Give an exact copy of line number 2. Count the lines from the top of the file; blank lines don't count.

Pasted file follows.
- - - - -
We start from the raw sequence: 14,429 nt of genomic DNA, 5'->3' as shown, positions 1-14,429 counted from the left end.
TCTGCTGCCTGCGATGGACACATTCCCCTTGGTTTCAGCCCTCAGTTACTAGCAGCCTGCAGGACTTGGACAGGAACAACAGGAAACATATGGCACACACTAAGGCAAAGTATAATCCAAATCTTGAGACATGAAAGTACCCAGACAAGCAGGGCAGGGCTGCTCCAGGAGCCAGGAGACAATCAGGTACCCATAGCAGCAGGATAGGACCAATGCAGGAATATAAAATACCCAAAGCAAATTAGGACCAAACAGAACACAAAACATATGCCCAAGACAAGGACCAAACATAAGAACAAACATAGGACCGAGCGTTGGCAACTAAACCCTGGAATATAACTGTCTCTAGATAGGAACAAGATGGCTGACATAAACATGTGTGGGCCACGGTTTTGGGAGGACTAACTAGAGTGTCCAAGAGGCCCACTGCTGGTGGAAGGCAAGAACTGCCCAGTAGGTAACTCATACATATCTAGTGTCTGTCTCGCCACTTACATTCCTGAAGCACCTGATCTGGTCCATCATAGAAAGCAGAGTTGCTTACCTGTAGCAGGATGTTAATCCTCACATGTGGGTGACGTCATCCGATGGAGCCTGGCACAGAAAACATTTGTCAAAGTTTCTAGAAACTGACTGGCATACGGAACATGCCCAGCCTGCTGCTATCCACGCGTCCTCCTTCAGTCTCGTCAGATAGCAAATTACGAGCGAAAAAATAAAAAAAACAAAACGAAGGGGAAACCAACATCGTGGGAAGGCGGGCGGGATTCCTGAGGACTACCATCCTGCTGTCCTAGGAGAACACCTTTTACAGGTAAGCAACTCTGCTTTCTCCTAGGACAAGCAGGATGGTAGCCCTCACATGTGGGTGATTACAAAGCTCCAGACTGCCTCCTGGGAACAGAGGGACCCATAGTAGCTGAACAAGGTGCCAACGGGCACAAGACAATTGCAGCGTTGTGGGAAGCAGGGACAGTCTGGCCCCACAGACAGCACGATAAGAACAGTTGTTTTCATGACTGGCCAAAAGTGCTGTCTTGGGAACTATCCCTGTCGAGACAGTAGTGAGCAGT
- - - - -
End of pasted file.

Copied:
TCTGCTGCCTGCGATGGACACATTCCCCTTGGTTTCAGCCCTCAGTTACTAGCAGCCTGCAGGACTTGGACAGGAACAACAGGAAACATATGGCACACACTAAGGCAAAGTATAATCCAAATCTTGAGACATGAAAGTACCCAGACAAGCAGGGCAGGGCTGCTCCAGGAGCCAGGAGACAATCAGGTACCCATAGCAGCAGGATAGGACCAATGCAGGAATATAAAATACCCAAAGCAAATTAGGACCAAACAGAACACAAAACATATGCCCAAGACAAGGACCAAACATAAGAACAAACATAGGACCGAGCGTTGGCAACTAAACCCTGGAATATAACTGTCTCTAGATAGGAACAAGATGGCTGACATAAACATGTGTGGGCCACGGTTTTGGGAGGACTAACTAGAGTGTCCAAGAGGCCCACTGCTGGTGGAAGGCAAGAACTGCCCAGTAGGTAACTCATACATATCTAGTGTCTGTCTCGCCACTTACATTCCTGAAGCACCTGATCTGGTCCATCATAGAAAGCAGAGTTGCTTACCTGTAGCAGGATGTTAATCCTCACATGTGGGTGACGTCATCCGATGGAGCCTGGCACAGAAAACATTTGTCAAAGTTTCTAGAAACTGACTGGCATACGGAACATGCCCAGCCTGCTGCTATCCACGCGTCCTCCTTCAGTCTCGTCAGATAGCAAATTACGAGCGAAAAAATAAAAAAAACAAAACGAAGGGGAAACCAACATCGTGGGAAGGCGGGCGGGATTCCTGAGGACTACCATCCTGCTGTCCTAGGAGAACACCTTTTACAGGTAAGCAACTCTGCTTTCTCCTAGGACAAGCAGGATGGTAGCCCTCACATGTGGGTGATTACAAAGCTCCAGACTGCCTCCTGGGAACAGAGGGACCCATAGTAGCTGAACAAGGTGCCAACGGGCACAAGACAATTGCAGCGTTGTGGGAAGCAGGGACAGTCTGGCCCCACAGACAGCACGATAAGAACAGTTGTTTTCATGACTGGCCAAAAGTGCTGTCTTGGGAACTATCCCTGTCGAGACAGTAGTGAGCAGT